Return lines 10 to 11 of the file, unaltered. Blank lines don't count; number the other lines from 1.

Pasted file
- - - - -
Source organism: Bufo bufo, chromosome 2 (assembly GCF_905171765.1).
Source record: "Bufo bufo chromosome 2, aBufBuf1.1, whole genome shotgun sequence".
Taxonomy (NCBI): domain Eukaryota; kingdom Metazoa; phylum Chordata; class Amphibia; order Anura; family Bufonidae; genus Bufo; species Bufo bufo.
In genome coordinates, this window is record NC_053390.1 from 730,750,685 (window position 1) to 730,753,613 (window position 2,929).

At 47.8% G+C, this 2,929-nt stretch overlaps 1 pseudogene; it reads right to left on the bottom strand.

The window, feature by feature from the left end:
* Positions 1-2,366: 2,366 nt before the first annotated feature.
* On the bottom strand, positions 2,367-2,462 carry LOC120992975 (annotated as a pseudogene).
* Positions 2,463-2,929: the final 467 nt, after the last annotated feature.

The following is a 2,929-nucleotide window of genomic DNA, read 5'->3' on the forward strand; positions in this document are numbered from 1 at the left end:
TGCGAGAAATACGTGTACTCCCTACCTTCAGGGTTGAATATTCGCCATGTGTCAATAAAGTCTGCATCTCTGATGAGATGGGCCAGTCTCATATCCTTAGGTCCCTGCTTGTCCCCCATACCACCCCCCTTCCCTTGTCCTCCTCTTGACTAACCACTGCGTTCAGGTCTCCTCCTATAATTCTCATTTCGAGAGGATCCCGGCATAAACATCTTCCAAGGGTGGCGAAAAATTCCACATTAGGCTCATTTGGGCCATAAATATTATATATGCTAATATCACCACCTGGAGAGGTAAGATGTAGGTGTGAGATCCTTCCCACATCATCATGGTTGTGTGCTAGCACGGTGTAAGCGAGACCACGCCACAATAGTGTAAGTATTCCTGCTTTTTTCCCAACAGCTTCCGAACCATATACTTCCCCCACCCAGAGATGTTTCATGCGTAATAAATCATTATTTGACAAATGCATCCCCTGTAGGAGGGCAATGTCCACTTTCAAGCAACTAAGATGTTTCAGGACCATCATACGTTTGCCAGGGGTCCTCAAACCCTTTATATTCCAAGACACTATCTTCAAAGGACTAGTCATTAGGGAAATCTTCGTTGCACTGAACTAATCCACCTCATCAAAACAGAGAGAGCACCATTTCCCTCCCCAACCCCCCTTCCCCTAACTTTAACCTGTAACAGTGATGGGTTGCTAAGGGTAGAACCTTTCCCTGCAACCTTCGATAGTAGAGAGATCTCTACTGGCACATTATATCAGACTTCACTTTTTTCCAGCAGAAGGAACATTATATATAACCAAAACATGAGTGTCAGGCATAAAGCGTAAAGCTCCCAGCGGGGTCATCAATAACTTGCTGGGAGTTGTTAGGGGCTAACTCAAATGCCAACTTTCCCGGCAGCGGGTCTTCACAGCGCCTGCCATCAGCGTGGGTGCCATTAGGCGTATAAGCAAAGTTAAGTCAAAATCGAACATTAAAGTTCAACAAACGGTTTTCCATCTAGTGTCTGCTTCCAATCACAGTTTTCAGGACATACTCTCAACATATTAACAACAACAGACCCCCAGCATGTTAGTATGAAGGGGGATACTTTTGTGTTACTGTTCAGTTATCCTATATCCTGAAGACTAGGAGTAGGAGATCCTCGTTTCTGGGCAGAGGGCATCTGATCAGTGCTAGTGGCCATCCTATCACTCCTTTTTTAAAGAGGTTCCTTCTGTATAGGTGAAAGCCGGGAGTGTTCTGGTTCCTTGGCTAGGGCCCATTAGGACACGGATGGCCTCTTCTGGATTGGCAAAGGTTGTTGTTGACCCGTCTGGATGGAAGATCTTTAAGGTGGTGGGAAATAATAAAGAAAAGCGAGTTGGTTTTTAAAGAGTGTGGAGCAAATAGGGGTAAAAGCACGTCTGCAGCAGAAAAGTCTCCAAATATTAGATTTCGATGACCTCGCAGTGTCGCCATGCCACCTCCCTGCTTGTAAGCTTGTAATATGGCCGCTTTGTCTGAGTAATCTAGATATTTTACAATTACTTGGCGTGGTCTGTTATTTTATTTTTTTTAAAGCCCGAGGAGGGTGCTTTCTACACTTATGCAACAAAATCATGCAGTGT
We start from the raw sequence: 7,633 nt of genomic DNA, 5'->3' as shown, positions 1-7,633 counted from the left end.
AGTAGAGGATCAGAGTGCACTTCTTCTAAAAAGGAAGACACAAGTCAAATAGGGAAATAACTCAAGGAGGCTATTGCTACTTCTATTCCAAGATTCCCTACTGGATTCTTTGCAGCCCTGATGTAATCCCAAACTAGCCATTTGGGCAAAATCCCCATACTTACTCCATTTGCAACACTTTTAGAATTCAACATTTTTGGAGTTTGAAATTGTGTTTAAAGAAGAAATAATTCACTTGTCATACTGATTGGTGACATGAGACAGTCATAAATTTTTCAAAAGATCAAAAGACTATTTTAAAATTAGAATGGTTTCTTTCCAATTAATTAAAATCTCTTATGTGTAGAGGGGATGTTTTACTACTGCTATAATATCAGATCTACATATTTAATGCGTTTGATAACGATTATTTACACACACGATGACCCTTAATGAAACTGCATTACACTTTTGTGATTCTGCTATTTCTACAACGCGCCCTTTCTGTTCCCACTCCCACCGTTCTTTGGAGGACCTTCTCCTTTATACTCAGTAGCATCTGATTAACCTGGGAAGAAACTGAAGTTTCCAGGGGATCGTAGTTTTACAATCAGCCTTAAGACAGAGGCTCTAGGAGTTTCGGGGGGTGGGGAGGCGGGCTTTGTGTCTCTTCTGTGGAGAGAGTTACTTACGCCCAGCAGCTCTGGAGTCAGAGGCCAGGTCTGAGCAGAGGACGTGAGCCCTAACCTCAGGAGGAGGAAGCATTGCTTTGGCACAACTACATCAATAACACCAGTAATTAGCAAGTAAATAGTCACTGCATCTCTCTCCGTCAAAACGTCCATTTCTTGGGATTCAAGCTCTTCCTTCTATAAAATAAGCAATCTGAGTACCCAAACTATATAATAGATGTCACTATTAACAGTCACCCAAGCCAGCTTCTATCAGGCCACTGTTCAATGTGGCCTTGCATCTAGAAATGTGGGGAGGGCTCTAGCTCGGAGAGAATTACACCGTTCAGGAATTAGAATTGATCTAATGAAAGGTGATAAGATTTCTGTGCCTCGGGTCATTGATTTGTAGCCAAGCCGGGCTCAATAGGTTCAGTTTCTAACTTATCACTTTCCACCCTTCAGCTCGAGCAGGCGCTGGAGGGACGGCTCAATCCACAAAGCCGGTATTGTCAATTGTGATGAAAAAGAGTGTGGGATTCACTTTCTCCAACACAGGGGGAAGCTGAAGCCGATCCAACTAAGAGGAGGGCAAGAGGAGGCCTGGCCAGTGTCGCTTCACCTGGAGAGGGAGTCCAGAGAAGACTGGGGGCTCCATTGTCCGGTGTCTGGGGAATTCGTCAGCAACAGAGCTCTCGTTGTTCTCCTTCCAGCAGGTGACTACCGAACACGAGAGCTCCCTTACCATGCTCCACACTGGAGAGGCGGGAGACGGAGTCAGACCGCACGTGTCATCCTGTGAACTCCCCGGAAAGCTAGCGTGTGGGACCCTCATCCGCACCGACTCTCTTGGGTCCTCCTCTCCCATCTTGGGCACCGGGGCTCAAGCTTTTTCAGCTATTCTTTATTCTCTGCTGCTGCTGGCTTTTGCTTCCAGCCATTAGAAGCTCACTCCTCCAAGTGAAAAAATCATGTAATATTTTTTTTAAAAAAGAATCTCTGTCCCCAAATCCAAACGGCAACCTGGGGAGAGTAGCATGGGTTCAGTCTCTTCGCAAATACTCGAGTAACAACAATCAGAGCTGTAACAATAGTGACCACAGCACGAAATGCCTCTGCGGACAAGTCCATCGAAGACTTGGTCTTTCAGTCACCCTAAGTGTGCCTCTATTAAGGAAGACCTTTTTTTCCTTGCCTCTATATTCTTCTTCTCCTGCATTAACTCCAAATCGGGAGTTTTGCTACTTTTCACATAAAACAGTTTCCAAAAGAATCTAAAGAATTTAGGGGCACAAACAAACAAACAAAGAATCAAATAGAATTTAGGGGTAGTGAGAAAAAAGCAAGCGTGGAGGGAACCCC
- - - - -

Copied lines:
The following is a 2,929-nucleotide window of genomic DNA, read 5'->3' on the forward strand; positions in this document are numbered from 1 at the left end:
TGCGAGAAATACGTGTACTCCCTACCTTCAGGGTTGAATATTCGCCATGTGTCAATAAAGTCTGCATCTCTGATGAGATGGGCCAGTCTCATATCCTTAGGTCCCTGCTTGTCCCCCATACCACCCCCCTTCCCTTGTCCTCCTCTTGACTAACCACTGCGTTCAGGTCTCCTCCTATAATTCTCATTTCGAGAGGATCCCGGCATAAACATCTTCCAAGGGTGGCGAAAAATTCCACATTAGGCTCATTTGGGCCATAAATATTATATATGCTAATATCACCACCTGGAGAGGTAAGATGTAGGTGTGAGATCCTTCCCACATCATCATGGTTGTGTGCTAGCACGGTGTAAGCGAGACCACGCCACAATAGTGTAAGTATTCCTGCTTTTTTCCCAACAGCTTCCGAACCATATACTTCCCCCACCCAGAGATGTTTCATGCGTAATAAATCATTATTTGACAAATGCATCCCCTGTAGGAGGGCAATGTCCACTTTCAAGCAACTAAGATGTTTCAGGACCATCATACGTTTGCCAGGGGTCCTCAAACCCTTTATATTCCAAGACACTATCTTCAAAGGACTAGTCATTAGGGAAATCTTCGTTGCACTGAACTAATCCACCTCATCAAAACAGAGAGAGCACCATTTCCCTCCCCAACCCCCCTTCCCCTAACTTTAACCTGTAACAGTGATGGGTTGCTAAGGGTAGAACCTTTCCCTGCAACCTTCGATAGTAGAGAGATCTCTACTGGCACATTATATCAGACTTCACTTTTTTCCAGCAGAAGGAACATTATATATAACCAAAACATGAGTGTCAGGCATAAAGCGTAAAGCTCCCAGCGGGGTCATCAATAACTTGCTGGGAGTTGTTAGGGGCTAACTCAAATGCCAACTTTCCCGGCAGCGGGTCTTCACAGCGCCTGCCATCAGCGTGGGTGCCATTAGGCGTATAAGCAAAGTTAAGTCAAAATCGAACATTAAAGTTCAACAAACGGTTTTCCATCTAGTGTCTGCTTCCAATCACAGTTTTCAGGACATACTCTCAACATATTAACAACAACAGACCCCCAGCATGTTAGTATGAAGGGGGATACTTTTGTGTTACTGTTCAGTTATCCTATATCCTGAAGACTAGGAGTAGGAGATCCTCGTTTCTGGGCAGAGGGCATCTGATCAGTGCTAGTGGCCATCCTATCACTCCTTTTTTAAAGAGGTTCCTTCTGTATAGGTGAAAGCCGGGAGTGTTCTGGTTCCTTGGCTAGGGCCCATTAGGACACGGATGGCCTCTTCTGGATTGGCAAAGGTTGTTGTTGACCCGTCTGGATGGAAGATCTTTAAGGTGGTGGGAAATAATAAAGAAAAGCGAGTTGGTTTTTAAAGAGTGTGGAGCAAATAGGGGTAAAAGCACGTCTGCAGCAGAAAAGTCTCCAAATATTAGATTTCGATGACCTCGCAGTGTCGCCATGCCACCTCCCTGCTTGTAAGCTTGTAATATGGCCGCTTTGTCTGAGTAATCTAGATATTTTACAATTACTTGGCGTGGTCTGTTATTTTATTTTTTTTAAAGCCCGAGGAGGGTGCTTTCTACACTTATGCAACAAAATCATGCAGTGT